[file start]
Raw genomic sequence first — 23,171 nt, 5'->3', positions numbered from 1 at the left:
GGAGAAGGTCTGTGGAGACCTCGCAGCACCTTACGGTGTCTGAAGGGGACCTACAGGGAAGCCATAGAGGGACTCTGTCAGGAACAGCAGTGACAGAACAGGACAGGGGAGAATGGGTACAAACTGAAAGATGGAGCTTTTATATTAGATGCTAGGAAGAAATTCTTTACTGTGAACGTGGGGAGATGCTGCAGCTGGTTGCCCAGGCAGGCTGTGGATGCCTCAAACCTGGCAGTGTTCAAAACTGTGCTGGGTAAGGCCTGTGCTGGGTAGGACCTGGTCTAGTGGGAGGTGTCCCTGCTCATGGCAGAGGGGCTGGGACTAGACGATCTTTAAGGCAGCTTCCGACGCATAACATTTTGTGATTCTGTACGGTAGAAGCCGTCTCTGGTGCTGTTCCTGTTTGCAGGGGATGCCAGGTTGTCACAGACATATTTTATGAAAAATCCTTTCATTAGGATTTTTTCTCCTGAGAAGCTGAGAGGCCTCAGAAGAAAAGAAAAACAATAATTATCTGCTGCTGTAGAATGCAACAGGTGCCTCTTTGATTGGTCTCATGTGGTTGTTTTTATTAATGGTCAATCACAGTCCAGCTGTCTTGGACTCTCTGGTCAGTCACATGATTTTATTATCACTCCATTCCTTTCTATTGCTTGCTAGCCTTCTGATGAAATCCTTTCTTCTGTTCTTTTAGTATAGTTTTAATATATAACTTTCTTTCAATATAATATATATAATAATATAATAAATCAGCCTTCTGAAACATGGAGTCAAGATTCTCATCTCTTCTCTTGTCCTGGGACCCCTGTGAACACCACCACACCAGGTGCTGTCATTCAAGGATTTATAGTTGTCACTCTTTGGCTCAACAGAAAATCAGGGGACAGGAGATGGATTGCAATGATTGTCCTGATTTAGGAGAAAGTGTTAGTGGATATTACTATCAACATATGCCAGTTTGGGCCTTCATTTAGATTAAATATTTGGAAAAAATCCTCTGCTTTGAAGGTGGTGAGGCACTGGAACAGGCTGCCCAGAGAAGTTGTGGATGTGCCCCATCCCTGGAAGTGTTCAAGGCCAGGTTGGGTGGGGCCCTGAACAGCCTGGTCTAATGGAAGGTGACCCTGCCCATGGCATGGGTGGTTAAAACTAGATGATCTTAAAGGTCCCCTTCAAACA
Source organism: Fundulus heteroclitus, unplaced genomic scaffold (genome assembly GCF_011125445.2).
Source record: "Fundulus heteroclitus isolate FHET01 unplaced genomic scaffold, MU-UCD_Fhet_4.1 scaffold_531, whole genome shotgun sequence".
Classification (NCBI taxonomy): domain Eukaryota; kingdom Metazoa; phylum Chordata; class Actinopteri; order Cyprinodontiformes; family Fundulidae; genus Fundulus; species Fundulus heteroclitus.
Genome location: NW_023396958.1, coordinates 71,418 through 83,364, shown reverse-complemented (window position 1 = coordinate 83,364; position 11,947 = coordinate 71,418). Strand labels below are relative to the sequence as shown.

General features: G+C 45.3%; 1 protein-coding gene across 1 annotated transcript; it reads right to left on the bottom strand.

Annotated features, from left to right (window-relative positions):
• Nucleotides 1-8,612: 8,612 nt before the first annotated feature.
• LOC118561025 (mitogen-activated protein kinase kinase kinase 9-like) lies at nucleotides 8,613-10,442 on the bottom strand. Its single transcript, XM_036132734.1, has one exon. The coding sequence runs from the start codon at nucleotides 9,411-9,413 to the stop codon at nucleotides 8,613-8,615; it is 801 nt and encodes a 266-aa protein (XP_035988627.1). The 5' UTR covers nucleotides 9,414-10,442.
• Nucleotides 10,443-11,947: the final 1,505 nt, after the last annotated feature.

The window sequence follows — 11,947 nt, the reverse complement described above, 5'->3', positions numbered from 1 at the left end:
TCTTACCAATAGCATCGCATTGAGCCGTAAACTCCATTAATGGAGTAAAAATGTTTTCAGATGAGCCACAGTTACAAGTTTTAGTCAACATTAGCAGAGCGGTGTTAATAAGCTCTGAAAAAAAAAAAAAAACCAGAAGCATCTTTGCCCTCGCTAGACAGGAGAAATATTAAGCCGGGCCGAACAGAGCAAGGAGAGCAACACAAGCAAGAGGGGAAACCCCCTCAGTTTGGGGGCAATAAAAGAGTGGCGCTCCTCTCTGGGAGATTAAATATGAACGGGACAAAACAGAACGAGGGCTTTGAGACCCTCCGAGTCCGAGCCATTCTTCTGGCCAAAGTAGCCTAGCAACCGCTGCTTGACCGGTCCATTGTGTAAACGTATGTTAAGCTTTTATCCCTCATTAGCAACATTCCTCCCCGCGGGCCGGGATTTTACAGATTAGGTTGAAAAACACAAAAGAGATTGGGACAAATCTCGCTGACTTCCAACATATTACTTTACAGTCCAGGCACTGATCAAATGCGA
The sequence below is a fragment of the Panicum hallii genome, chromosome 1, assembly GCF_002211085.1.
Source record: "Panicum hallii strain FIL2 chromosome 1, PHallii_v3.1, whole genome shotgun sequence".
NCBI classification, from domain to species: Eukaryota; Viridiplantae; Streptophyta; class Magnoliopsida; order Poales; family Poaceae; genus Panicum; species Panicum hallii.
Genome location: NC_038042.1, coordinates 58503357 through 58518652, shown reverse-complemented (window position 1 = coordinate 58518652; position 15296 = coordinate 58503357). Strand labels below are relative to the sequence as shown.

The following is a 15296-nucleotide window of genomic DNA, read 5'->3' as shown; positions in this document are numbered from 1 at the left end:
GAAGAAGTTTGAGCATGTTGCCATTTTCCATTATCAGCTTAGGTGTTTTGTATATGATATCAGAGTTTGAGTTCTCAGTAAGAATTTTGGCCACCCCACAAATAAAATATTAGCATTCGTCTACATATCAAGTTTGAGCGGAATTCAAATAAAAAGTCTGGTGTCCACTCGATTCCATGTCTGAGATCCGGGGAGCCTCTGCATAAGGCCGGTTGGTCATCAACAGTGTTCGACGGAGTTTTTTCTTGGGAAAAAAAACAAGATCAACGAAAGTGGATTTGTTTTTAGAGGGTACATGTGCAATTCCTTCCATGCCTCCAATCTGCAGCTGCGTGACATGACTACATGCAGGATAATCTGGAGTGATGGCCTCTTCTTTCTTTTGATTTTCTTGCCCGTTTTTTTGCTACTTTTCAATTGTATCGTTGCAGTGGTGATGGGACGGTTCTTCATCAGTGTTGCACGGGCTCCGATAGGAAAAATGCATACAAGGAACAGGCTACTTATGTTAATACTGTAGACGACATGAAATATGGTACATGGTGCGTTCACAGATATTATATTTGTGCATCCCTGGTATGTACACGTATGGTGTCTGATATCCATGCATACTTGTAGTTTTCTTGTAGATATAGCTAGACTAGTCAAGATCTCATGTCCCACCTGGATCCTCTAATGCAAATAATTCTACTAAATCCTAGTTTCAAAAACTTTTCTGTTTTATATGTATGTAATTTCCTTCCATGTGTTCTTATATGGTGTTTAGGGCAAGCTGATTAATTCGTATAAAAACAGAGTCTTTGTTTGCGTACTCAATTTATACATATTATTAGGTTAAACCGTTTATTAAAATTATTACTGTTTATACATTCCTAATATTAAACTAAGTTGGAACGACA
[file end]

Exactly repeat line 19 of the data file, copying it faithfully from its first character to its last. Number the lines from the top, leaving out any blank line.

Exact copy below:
GAAGAAGTTTGAGCATGTTGCCATTTTCCATTATCAGCTTAGGTGTTTTGTATATGATATCAGAGTTTGAGTTCTCAGTAAGAATTTTGGCCACCCCACAAATAAAATATTAGCATTCGTCTACATATCAAGTTTGAGCGGAATTCAAATAAAAAGTCTGGTGTCCACTCGATTCCATGTCTGAGATCCGGGGAGCCTCTGCATAAGGCCGGTTGGTCATCAACAGTGTTCGACGGAGTTTTTTCTTGGGAAAAAAAACAAGATCAACGAAAGTGGATTTGTTTTTAGAGGGTACATGTGCAATTCCTTCCATGCCTCCAATCTGCAGCTGCGTGACATGACTACATGCAGGATAATCTGGAGTGATGGCCTCTTCTTTCTTTTGATTTTCTTGCCCGTTTTTTTGCTACTTTTCAATTGTATCGTTGCAGTGGTGATGGGACGGTTCTTCATCAGTGTTGCACGGGCTCCGATAGGAAAAATGCATACAAGGAACAGGCTACTTATGTTAATACTGTAGACGACATGAAATATGGTACATGGTGCGTTCACAGATATTATATTTGTGCATCCCTGGTATGTACACGTATGGTGTCTGATATCCATGCATACTTGTAGTTTTCTTGTAGATATAGCTAGACTAGTCAAGATCTCATGTCCCACCTGGATCCTCTAATGCAAATAATTCTACTAAATCCTAGTTTCAAAAACTTTTCTGTTTTATATGTATGTAATTTCCTTCCATGTGTTCTTATATGGTGTTTAGGGCAAGCTGATTAATTCGTATAAAAACAGAGTCTTTGTTTGCGTACTCAATTTATACATATTATTAGGTTAAACCGTTTATTAAAATTATTACTGTTTATACATTCCTAATATTAAACTAAGTTGGAACGACA